High-profile loss spurred Brookins to success

Kevin Iole
Yahoo! Sports
Jonanthan Brookins shows off The Ultimate Fighter 12 championship plaque after defeating Michael Johnson in Saturday night's final

High-profile loss spurred Brookins to success

Jonanthan Brookins shows off The Ultimate Fighter 12 championship plaque after defeating Michael Johnson in Saturday night's final

LAS VEGAS – Jonathan Brookins' biggest claim to fame before he joined the cast of Season 12 on "The Ultimate Fighter" was losing a fight in 2008 to Jose Aldo.

Aldo is a sensational fighter, among the three or four best in the world, and losing to him is hardly a shame. Brookins may never put Aldo completely behind him, but after grinding out a unanimous-decision victory Saturday over Michael Johnson at the Palms Casino, Brookins may be known for something other than a loss.

He won the TUF championship by surviving a first-round onslaught and then methodically using his wrestling to wear down his good buddy, claiming a 29-28 decision on all three cards.

"Not many days go by without someone bringing that up. I'm still the guy who fought Jose Aldo," Brookins said after completing his unlikely journey to the TUF title. "It's an honor, I guess, but I don't even know what to say about it. He's got to be tired of hearing that. He's got to be saying to himself, 'I already beat that kid down. How is he still around?' "

Johnson had to be asking how Brookins was still around after the first round. Johnson's standup was the difference in the fight in the first round, and at times in the opening five minutes, it seemed like he was outclassing Brookins. He landed a counter left early that dropped Brookins and had the potential to end the fight.

Johnson hesitated in going for the kill for a split second, and it may have wound up costing him the title. He lamented the fact afterward, knowing he'd given away his best opportunity.

"I hit him with some big shots and I looked up and I noticed I dropped him a little bit late," Johnson said. "I said, 'I guess I lost my time to finish.' He did a great job of recovering. I just made a mistake and took a back step just a little too much. I let him recover from that knockdown. I really don't know what happened between the first and second round."

What happened was that Brookins remembered his game plan and stuck to it religiously after the first. Even though his heroes are legendary boxers Jack Johnson, Joe Louis and "Sugar" Ray Robinson, he's not going to outslug anyone, particularly someone with fast hands like Johnson. Brookins needed to get the fight to the ground and begin to maul Johnson, the way he did to Ran Weathers, Sevak Magakian, Sako Chivitchian and Kyle Watson during the filming of the reality series.

Brookins took Johnson down repeatedly over the final two rounds and held Johnson down for long stretches. He never again got the idea of standing and trading blows with Johnson.

He felt the power of Johnson, who calls his fighting alter ego "The Menace," and knew he wasn't going to get anywhere by slugging with a slugger.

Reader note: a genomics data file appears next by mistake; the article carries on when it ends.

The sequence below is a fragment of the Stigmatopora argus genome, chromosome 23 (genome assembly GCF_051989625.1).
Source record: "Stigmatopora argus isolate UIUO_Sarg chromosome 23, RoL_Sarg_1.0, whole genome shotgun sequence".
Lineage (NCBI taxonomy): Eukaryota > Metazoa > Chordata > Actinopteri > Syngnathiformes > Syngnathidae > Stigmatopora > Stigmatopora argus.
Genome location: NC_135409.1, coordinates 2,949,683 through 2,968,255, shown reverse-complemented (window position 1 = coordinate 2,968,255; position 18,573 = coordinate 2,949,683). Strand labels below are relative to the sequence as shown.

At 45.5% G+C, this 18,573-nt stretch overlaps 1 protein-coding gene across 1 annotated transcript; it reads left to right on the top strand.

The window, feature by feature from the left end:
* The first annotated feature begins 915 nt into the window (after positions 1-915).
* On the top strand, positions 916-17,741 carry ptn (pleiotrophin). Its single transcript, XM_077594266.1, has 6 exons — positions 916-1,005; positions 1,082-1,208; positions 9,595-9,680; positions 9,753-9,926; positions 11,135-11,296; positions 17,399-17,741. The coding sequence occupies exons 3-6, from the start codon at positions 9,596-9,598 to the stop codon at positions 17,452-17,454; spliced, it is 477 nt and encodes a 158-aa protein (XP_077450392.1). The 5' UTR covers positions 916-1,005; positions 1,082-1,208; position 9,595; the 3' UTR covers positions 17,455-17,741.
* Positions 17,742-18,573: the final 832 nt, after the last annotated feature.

"He's definitely done a lot of improving since the last time we've sparred," Brookins said of Johnson. "I remember him saying, 'When you get in the cage with 'The Menace,' it's a different story.' I wondered what 'The Menace' was like in the cage because I only knew Michael. I didn't know 'The Menace,' but 'The Menace' is legit, man. It was serious. It was a lot of fun.

"I just think it was the same game plan. I kept on sticking to it. I knew I was having trouble getting the takedowns in the first round, but I knew the ground area was more my game. He had done more improving in the standup than I did during our time in the house. I still have a lot of improving to do in that area. I just tried to maintain focus and get it to my area, where I felt more comfortable."

Johnson seemed like he was unprepared for what Brookins might attempt, appearing as if he didn't have an answer when the fight would go to the ground.

But appearances can be deceiving. Johnson was plenty ready for Brookins' ground game. Brookins was just better than he thought.

"From here on out, it's jiu-jitsu, day in and day out," Johnson said. "I have to get better off my back. That's the weak part of my game."

And it's why Brookins, and not Johnson, is the TUF 12 champion. And now Brookins has a talking point whenever anyone brings up his Aldo fight.

But their business is probably not over. Brookins said he's interested in going back to fight again at featherweight and, perhaps, getting another shot at Aldo.

"It's been a goal of mine since I lost that fight [to fight him again]," Brookins said. "I made the decision not too long after I lost that fight to make the best of it. It only took a couple of hours and I realized it was a great learning experience and I needed to go forward and make it a positive.

"It's turned out to be a positive. I wouldn't even have made it on the show if it wasn't for people saying, 'Hey, that's the kid who fought Jose Aldo.' It's ironic how things work. It's been an interesting chain of events. I'm happy that I haven't shaken that stigma yet, because he is such a great fighter. I don't go into many fights without thinking of that learning lesson. He taught me so many lessons. I thought I was the best fighter in the world. I thought there wasn't a 145-er who could touch me and he humbled me. I learned so many lessons from him."

He applied those lessons Saturday in his fight with Johnson.

The kid who lost to Jose Aldo proved by winning the TUF championship that not all losses are the same. That was a defeat that changed a man's life.

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